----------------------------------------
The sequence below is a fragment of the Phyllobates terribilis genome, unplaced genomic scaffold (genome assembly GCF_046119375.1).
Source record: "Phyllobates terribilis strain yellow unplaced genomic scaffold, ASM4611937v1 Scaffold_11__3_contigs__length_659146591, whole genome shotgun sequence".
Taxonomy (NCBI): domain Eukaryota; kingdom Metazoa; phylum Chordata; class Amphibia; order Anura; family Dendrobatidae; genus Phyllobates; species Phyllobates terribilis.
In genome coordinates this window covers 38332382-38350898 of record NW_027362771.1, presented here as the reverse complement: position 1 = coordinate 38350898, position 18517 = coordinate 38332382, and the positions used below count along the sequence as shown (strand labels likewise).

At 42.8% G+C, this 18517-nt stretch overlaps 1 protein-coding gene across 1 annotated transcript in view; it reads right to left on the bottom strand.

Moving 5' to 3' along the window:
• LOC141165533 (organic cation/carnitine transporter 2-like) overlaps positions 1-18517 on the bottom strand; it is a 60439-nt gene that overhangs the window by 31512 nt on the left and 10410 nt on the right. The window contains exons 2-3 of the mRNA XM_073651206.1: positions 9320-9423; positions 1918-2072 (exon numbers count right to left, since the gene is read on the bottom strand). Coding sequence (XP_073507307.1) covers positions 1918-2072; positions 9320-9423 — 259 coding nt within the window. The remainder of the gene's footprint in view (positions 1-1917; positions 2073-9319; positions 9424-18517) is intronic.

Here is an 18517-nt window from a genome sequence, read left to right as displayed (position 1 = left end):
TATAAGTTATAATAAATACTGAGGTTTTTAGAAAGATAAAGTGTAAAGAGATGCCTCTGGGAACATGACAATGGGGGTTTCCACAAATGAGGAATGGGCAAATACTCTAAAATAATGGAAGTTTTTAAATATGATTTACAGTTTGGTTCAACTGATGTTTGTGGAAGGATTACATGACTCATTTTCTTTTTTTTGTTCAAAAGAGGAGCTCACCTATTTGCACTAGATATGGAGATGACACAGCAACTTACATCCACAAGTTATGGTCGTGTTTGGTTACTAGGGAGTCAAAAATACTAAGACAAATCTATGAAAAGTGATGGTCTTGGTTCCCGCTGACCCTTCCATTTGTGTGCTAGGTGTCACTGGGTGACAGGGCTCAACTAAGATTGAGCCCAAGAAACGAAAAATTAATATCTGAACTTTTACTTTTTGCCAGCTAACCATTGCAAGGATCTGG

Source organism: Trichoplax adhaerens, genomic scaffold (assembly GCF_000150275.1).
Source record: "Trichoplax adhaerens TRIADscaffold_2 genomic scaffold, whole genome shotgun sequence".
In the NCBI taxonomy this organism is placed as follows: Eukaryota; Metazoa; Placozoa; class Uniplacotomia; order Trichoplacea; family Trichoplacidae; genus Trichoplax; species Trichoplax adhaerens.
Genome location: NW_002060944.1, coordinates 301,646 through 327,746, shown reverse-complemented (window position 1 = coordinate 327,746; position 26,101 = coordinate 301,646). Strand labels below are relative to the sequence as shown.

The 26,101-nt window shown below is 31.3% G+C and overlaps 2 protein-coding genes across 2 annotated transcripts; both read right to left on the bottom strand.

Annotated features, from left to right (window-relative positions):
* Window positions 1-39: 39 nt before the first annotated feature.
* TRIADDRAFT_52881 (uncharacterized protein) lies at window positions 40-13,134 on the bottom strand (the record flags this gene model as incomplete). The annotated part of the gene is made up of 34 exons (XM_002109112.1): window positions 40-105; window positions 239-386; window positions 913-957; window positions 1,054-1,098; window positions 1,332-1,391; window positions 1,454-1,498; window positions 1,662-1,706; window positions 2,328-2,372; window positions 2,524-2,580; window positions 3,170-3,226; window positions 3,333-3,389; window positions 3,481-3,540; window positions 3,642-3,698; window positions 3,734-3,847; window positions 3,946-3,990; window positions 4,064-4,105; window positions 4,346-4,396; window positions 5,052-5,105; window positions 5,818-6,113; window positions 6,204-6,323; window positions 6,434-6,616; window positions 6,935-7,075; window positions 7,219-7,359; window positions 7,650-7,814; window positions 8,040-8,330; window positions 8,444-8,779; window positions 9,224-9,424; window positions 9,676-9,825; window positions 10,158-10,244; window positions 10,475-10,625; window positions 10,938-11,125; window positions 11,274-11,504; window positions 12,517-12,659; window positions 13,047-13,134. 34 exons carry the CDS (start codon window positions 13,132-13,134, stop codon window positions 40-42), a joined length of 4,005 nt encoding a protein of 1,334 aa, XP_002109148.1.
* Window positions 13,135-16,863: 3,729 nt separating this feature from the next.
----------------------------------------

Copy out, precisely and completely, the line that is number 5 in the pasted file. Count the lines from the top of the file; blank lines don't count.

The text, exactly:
At 42.8% G+C, this 18517-nt stretch overlaps 1 protein-coding gene across 1 annotated transcript in view; it reads right to left on the bottom strand.